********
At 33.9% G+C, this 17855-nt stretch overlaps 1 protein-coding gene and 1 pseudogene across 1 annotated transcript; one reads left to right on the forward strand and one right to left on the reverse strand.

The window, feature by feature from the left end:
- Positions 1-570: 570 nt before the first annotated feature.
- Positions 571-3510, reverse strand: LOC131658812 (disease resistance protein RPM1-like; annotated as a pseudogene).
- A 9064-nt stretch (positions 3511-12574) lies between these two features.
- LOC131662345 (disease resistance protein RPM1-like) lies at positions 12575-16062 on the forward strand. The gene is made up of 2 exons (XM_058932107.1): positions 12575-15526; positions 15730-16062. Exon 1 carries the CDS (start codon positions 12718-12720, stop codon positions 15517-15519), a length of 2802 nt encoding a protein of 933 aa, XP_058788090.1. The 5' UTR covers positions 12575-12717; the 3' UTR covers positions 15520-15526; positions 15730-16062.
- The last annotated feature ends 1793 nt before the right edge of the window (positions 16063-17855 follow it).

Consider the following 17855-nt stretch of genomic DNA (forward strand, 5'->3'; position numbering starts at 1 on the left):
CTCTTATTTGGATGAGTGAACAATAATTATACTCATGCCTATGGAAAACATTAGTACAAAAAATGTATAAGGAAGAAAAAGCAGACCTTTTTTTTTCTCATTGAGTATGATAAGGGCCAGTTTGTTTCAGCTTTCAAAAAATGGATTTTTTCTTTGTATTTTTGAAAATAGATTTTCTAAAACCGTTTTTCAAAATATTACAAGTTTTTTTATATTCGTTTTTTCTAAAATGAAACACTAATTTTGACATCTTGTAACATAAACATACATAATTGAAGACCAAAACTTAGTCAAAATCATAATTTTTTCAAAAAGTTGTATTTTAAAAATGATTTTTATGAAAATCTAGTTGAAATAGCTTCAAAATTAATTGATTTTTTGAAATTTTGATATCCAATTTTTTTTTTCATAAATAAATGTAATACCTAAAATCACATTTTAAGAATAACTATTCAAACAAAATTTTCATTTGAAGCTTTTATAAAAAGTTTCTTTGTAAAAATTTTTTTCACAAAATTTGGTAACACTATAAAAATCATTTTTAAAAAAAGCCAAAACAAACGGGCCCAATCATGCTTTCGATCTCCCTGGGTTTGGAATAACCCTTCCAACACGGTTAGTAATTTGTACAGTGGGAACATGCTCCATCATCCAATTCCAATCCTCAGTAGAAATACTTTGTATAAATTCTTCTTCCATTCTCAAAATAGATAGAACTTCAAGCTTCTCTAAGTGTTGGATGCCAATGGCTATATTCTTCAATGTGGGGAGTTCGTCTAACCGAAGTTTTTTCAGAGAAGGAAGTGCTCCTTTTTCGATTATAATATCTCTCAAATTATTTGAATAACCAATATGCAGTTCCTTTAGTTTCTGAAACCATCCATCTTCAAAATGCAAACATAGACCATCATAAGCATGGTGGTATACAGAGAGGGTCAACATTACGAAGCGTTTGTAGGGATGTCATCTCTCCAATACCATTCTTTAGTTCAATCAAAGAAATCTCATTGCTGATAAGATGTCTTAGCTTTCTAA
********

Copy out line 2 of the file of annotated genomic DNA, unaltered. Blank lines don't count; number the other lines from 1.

The window, feature by feature from the left end: